Think about it this way. If you have ever run a red light or exceeded the speed limit, you yourself have betrayed what I am sure is a conviction that our country is a nation of laws, not men. You broke the law. You may have done it more than once. Yet you still consider yourself a citizen, even a law-abiding citizen. So it is with the Catholics who differ with their Bishops on the subject of birth control, although their breach is much more serious in light of the faith interpretation that creates the rule.
      I said all that to say this: when the state requires anyone, the owner of a grocery store, the administrator of a hospital or the president of a university to do anything in violation of his/her religious conviction, that is persecution. It may not be physically violent, but it is violence against conscience. To require a Catholic hospital to pay for insurance that serves purposes the hospital considers against the will of God is persecution. As for the argument that many employees are not Catholic, that is fine. If they don’t want to work for a place that doesn’t provide the insurance they want, they can work somewhere else. It is a free country.
      You said one thing I cannot argue with in the slightest. We are all equals. We are all created by God, created to be free, created equal before him and equally responsible to him. Some of us reject that image, but it doesn’t change the truth of our equality. My worldview, therefore, has this in common with your worldview: we both see ourselves as equally valuable with equal rights to make choices and pursue our dreams. I respect that value in you and I consider it to be God-given.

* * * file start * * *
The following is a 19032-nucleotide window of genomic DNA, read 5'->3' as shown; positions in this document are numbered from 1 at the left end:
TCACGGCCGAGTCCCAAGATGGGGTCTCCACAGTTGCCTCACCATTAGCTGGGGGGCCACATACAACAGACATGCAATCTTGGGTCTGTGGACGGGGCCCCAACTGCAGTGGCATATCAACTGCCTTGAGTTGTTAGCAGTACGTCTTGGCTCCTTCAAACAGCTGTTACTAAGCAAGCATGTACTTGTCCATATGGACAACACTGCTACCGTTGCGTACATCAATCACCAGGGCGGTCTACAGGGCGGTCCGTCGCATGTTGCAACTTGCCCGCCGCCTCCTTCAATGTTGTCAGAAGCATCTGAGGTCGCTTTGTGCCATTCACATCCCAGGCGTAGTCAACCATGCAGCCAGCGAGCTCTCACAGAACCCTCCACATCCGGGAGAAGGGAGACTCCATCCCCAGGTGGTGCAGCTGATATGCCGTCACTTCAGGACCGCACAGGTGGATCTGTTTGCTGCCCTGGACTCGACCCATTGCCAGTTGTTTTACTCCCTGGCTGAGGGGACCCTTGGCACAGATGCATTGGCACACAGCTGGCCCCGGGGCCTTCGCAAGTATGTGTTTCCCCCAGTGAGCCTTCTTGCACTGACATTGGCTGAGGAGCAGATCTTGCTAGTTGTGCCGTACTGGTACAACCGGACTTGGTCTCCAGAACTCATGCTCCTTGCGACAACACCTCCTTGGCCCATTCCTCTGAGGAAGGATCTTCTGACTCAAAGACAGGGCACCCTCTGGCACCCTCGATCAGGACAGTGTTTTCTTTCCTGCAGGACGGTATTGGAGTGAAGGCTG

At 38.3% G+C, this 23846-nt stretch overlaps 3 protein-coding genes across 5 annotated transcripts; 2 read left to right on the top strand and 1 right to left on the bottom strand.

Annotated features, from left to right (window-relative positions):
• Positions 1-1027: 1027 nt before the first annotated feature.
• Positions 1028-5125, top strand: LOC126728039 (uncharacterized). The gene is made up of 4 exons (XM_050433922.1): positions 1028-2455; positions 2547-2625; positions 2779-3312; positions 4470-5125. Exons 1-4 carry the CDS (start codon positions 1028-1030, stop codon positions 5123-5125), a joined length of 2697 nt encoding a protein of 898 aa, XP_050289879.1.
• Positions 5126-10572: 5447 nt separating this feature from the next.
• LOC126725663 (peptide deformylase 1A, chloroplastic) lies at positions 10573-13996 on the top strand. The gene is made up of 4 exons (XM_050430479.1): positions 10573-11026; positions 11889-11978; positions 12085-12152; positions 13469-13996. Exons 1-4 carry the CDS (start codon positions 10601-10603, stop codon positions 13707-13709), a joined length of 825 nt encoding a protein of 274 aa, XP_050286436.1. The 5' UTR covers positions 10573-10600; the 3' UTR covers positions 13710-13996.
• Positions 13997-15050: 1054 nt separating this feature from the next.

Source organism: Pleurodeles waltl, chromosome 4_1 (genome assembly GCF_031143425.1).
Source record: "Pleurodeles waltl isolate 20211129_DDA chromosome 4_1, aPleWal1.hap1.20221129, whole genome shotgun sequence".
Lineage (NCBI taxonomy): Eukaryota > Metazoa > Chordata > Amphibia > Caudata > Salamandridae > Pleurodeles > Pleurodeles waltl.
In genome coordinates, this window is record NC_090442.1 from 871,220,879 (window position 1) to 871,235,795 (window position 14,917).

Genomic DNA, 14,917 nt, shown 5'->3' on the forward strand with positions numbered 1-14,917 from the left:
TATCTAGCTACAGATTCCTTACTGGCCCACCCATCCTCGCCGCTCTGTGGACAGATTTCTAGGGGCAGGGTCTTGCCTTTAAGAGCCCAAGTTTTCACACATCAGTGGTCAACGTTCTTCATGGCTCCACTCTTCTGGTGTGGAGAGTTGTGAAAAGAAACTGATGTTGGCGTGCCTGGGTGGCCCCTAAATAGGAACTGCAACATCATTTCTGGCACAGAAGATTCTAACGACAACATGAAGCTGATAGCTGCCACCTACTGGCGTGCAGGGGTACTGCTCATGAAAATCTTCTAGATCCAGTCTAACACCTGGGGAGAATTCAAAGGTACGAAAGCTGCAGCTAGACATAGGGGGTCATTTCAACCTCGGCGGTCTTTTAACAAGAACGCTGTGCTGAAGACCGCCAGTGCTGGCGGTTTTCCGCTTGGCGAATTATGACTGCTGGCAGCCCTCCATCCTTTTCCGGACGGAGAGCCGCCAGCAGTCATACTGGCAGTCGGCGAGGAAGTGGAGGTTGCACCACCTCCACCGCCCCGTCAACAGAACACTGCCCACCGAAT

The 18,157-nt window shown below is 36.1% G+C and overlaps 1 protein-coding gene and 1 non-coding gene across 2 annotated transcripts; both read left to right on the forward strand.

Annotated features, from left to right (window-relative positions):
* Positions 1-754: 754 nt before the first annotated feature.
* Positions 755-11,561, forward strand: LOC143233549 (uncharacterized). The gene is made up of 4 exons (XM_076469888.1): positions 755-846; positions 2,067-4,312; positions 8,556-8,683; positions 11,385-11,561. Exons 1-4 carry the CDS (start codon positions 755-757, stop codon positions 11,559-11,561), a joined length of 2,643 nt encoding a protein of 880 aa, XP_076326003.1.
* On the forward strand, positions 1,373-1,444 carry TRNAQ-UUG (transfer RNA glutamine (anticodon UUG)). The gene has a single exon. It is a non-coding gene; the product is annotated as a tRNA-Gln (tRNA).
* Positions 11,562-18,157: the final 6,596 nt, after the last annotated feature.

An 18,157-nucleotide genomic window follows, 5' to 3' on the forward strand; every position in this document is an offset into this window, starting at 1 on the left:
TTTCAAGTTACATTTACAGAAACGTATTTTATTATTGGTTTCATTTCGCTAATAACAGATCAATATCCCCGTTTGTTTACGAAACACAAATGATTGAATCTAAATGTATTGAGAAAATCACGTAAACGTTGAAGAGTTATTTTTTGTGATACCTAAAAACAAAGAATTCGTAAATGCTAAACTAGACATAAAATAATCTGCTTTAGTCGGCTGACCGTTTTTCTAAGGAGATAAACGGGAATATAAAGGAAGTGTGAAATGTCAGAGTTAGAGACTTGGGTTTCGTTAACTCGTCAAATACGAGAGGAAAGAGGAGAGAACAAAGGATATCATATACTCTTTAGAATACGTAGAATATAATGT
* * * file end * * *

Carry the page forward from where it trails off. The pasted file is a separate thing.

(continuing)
Thank you for reading my posts and for your very thoughtful comments. You are always welcome here.


  2. Firstly I believe there should be a separation of church and state and in no way should the state legislate for or against religions, Christian or other.
    THe increasing hostility to Christianity is not supposed to surprise us. But rather to be seen as the fulfilling of prophecy. Christians should adopt the Christlike attitude and hold on to their beliefs unto death if need be. There need not be any agression. The battle is not ours, it;s the Lord’s. He will vindicate and pronounce judgement in His time.


    1. You are correct, of course. Jesus taught us that our call is to love those who insult us or persecute us, and to cling to our testimony to the death. Yet people who grew up in a country where people with no faith at all used to think they needed to apologize for not being in church on Sunday has led to a perception that our culture is shaped by Christianity. That used to be the case, but not any more. I write to remind people that there are things that happen which are uncomfortable and undesirable, but they do not constitute persecution. Our way of living doesn’t change regardless of the reasons, but it is important to recognize that when our neighbors simply don’t like anything about Christianity, it is their legal and moral right to feel that way. We don’t have a constitutional right for everyone to approve of us or to participate in our customs. We do have a constitutional right to expect that they won’t do us harm because of their beliefs. It is a tough line to walk, and we do well to keep our hearts set on being Christlike, not on winning the arguments.
      Thank you for visiting. Do come again.